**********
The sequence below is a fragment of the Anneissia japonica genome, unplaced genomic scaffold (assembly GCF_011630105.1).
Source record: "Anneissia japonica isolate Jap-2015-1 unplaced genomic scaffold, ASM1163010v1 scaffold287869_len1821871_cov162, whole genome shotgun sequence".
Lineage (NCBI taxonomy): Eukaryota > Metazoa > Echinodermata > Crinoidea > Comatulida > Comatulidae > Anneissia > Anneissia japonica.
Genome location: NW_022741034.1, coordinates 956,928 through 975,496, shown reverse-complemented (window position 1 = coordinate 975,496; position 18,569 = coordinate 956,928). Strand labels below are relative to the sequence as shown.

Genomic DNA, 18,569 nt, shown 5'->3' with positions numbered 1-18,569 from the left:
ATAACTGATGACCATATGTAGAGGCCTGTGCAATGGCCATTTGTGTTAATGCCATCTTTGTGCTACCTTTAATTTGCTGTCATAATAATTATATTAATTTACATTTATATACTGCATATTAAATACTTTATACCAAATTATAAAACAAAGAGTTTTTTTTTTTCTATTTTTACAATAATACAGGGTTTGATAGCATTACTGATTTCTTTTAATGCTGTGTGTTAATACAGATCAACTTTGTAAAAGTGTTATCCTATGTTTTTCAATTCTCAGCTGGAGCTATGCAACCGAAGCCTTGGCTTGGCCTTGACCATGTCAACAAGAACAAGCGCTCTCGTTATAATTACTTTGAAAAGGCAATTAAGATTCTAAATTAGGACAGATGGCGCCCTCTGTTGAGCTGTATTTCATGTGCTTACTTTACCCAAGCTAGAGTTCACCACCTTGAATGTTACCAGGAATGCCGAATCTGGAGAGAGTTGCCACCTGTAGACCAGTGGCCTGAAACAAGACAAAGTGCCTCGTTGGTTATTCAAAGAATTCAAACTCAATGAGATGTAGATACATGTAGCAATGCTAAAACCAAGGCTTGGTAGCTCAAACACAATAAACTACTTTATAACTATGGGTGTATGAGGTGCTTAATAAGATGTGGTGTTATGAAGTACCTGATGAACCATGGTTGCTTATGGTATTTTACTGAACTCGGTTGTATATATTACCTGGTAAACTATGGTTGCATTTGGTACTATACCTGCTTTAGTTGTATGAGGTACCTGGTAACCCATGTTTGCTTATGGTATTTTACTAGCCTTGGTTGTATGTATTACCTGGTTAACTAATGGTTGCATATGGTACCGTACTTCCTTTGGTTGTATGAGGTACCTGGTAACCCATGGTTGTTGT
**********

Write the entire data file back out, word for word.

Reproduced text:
The sequence below is a fragment of the Anneissia japonica genome, unplaced genomic scaffold (assembly GCF_011630105.1).
Source record: "Anneissia japonica isolate Jap-2015-1 unplaced genomic scaffold, ASM1163010v1 scaffold287869_len1821871_cov162, whole genome shotgun sequence".
Lineage (NCBI taxonomy): Eukaryota > Metazoa > Echinodermata > Crinoidea > Comatulida > Comatulidae > Anneissia > Anneissia japonica.
Genome location: NW_022741034.1, coordinates 956,928 through 975,496, shown reverse-complemented (window position 1 = coordinate 975,496; position 18,569 = coordinate 956,928). Strand labels below are relative to the sequence as shown.

Genomic DNA, 18,569 nt, shown 5'->3' with positions numbered 1-18,569 from the left:
ATAACTGATGACCATATGTAGAGGCCTGTGCAATGGCCATTTGTGTTAATGCCATCTTTGTGCTACCTTTAATTTGCTGTCATAATAATTATATTAATTTACATTTATATACTGCATATTAAATACTTTATACCAAATTATAAAACAAAGAGTTTTTTTTTTTCTATTTTTACAATAATACAGGGTTTGATAGCATTACTGATTTCTTTTAATGCTGTGTGTTAATACAGATCAACTTTGTAAAAGTGTTATCCTATGTTTTTCAATTCTCAGCTGGAGCTATGCAACCGAAGCCTTGGCTTGGCCTTGACCATGTCAACAAGAACAAGCGCTCTCGTTATAATTACTTTGAAAAGGCAATTAAGATTCTAAATTAGGACAGATGGCGCCCTCTGTTGAGCTGTATTTCATGTGCTTACTTTACCCAAGCTAGAGTTCACCACCTTGAATGTTACCAGGAATGCCGAATCTGGAGAGAGTTGCCACCTGTAGACCAGTGGCCTGAAACAAGACAAAGTGCCTCGTTGGTTATTCAAAGAATTCAAACTCAATGAGATGTAGATACATGTAGCAATGCTAAAACCAAGGCTTGGTAGCTCAAACACAATAAACTACTTTATAACTATGGGTGTATGAGGTGCTTAATAAGATGTGGTGTTATGAAGTACCTGATGAACCATGGTTGCTTATGGTATTTTACTGAACTCGGTTGTATATATTACCTGGTAAACTATGGTTGCATTTGGTACTATACCTGCTTTAGTTGTATGAGGTACCTGGTAACCCATGTTTGCTTATGGTATTTTACTAGCCTTGGTTGTATGTATTACCTGGTTAACTAATGGTTGCATATGGTACCGTACTTCCTTTGGTTGTATGAGGTACCTGGTAACCCATGGTTGTTGT